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A Road Trip – A Lollipop Moment

February 13, 2012

I don’t know the number of long distant ambulance transfers I have taken in my life – let’s just say the number is high. I’ve learned a lot about life during these trips. A recent one was from Stafford Hospital to Great Bend Regional.

The patient was a retired firefighter named – Joe Reboul. During the trip, Joe and I talked about his life experience – mostly about his career.

Joe was in the Navy and served during the Korean War. I asked him if he liked that time and his comment was, “Oh Yea!”

The next stop in Joe’s career was the fire service. I asked Joe what advice he would give a young person wanting a career in the fire service. His reply – “Don’t do it!” But, he was just kidding.

Joe said, “It takes a pretty special person to be a firefighter – and it aint’ for everybody.” Joe said that he would do it all again if given the chance.

The first fire truck Joe rode in was an Old Red Seagraves – an open cab model. As a matter of fact, when Joe came on the fire department, all the fire trucks were open cab style.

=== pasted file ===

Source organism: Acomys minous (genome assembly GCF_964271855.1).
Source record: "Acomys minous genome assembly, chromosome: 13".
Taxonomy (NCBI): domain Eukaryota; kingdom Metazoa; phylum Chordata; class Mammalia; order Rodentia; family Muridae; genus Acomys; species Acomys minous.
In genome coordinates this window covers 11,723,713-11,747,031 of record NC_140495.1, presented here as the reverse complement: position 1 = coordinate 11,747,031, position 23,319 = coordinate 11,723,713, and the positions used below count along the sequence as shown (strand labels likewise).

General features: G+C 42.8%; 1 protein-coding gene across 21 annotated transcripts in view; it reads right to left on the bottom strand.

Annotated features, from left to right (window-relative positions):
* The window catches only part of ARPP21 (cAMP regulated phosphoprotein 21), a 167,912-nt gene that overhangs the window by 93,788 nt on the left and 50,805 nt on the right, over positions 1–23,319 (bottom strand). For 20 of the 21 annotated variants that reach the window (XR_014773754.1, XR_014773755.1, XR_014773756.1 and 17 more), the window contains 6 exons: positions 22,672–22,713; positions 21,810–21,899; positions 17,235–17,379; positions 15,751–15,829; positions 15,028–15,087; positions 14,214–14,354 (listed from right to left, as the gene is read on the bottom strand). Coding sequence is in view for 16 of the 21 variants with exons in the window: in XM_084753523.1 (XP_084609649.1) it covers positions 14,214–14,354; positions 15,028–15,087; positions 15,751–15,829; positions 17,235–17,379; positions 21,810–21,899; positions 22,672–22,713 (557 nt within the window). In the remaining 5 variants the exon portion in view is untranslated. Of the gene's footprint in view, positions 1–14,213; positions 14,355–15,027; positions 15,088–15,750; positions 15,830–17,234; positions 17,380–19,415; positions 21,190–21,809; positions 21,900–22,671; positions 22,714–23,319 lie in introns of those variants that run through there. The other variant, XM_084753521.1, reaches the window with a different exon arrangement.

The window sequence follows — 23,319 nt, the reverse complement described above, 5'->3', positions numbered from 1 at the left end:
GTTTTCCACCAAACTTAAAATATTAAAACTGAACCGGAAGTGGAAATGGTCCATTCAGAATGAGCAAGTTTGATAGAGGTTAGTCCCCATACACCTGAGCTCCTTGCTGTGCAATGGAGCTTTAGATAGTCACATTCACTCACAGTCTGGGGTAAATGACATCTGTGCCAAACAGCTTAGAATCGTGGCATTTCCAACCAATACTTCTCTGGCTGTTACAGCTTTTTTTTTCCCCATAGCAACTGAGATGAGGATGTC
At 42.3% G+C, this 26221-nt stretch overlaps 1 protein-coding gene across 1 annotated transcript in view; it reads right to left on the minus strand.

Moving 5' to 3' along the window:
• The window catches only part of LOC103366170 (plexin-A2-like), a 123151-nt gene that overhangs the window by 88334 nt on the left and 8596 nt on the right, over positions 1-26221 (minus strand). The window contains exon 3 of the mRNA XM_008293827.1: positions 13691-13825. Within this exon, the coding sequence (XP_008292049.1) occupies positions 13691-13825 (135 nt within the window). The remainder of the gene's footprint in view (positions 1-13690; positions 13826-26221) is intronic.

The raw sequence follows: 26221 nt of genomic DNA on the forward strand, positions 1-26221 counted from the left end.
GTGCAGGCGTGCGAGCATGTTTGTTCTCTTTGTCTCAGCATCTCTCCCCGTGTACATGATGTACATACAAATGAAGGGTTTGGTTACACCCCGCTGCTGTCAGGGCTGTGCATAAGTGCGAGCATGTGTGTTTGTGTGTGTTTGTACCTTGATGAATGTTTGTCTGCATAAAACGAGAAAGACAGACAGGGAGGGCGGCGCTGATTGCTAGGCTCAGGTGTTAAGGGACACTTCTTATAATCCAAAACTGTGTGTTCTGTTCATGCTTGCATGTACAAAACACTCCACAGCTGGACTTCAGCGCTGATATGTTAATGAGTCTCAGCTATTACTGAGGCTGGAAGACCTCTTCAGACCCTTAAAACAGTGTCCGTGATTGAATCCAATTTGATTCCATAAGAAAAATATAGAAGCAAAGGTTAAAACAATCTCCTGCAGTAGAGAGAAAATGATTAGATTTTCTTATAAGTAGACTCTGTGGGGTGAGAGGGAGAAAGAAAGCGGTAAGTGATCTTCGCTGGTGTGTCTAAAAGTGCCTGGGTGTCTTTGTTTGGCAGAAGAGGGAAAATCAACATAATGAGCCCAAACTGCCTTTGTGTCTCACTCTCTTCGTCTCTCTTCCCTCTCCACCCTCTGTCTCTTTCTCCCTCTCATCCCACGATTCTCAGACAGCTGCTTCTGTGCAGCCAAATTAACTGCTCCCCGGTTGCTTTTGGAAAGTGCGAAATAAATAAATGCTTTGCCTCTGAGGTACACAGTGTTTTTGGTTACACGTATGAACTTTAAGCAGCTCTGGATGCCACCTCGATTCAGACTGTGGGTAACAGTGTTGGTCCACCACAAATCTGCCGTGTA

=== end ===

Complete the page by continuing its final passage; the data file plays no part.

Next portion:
The most memorable incident Joe could recall was a house fire in Arlington back in the 60’s. Two children perished in the basement of that house.

Then there were the two babies he helped deliver. The first was delivered in the front yard. Unfortunately, this was a house fire and the mother had been rescued, but succumbed to the fire. Luckily, the baby survived.

The second baby was born in the back seat of a car. Both mother and baby made it through that “outside the hospital childbirth experience” in flying colors.

During that trip to Great Bend, Joe gave me a “Lollipop Moment.”

Let me explain.

I watched a short presentation the other day by a man named Drew Dudley. Drew’s message was that – “Every day, unbeknownst to us, we impact somebody in a wonderful way.” He called it “everyday leadership” and he gave the moment that this happens a name – “A Lollipop Moment.”

Joe passed away several days ago. Before he left, he gave many of us a “lollipop moment” – many more than he would ever know. I was the recipient of one.

“Thank’s for the lollipop Joe – we’ll miss you.”

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